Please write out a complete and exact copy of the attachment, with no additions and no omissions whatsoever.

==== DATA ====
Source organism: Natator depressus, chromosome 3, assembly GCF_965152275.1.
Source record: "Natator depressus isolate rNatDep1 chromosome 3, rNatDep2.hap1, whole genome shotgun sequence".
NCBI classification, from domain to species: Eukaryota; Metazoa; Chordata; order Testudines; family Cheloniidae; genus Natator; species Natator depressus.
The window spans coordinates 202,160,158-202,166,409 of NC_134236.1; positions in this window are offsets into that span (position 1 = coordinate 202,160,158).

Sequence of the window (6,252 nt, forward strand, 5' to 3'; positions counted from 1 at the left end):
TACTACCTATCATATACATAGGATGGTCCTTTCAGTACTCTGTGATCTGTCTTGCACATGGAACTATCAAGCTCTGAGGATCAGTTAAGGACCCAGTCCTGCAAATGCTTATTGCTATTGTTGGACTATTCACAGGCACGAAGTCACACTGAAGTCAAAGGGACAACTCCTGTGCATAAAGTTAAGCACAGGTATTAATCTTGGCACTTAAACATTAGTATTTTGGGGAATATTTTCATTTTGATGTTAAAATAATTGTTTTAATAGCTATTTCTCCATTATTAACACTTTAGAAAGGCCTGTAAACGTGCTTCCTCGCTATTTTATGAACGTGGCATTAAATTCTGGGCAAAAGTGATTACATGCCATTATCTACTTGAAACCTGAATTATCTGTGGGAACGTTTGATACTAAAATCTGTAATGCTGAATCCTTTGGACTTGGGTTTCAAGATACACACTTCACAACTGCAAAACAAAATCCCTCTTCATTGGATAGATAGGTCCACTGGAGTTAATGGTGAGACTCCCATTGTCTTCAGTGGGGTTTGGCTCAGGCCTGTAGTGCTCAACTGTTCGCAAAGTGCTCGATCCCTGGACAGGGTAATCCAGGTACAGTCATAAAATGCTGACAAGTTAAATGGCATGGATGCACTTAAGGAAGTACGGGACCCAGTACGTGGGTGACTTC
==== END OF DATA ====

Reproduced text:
Source organism: Natator depressus, chromosome 3, assembly GCF_965152275.1.
Source record: "Natator depressus isolate rNatDep1 chromosome 3, rNatDep2.hap1, whole genome shotgun sequence".
NCBI classification, from domain to species: Eukaryota; Metazoa; Chordata; order Testudines; family Cheloniidae; genus Natator; species Natator depressus.
The window spans coordinates 202,160,158-202,166,409 of NC_134236.1; positions in this window are offsets into that span (position 1 = coordinate 202,160,158).

Sequence of the window (6,252 nt, forward strand, 5' to 3'; positions counted from 1 at the left end):
TACTACCTATCATATACATAGGATGGTCCTTTCAGTACTCTGTGATCTGTCTTGCACATGGAACTATCAAGCTCTGAGGATCAGTTAAGGACCCAGTCCTGCAAATGCTTATTGCTATTGTTGGACTATTCACAGGCACGAAGTCACACTGAAGTCAAAGGGACAACTCCTGTGCATAAAGTTAAGCACAGGTATTAATCTTGGCACTTAAACATTAGTATTTTGGGGAATATTTTCATTTTGATGTTAAAATAATTGTTTTAATAGCTATTTCTCCATTATTAACACTTTAGAAAGGCCTGTAAACGTGCTTCCTCGCTATTTTATGAACGTGGCATTAAATTCTGGGCAAAAGTGATTACATGCCATTATCTACTTGAAACCTGAATTATCTGTGGGAACGTTTGATACTAAAATCTGTAATGCTGAATCCTTTGGACTTGGGTTTCAAGATACACACTTCACAACTGCAAAACAAAATCCCTCTTCATTGGATAGATAGGTCCACTGGAGTTAATGGTGAGACTCCCATTGTCTTCAGTGGGGTTTGGCTCAGGCCTGTAGTGCTCAACTGTTCGCAAAGTGCTCGATCCCTGGACAGGGTAATCCAGGTACAGTCATAAAATGCTGACAAGTTAAATGGCATGGATGCACTTAAGGAAGTACGGGACCCAGTACGTGGGTGACTTC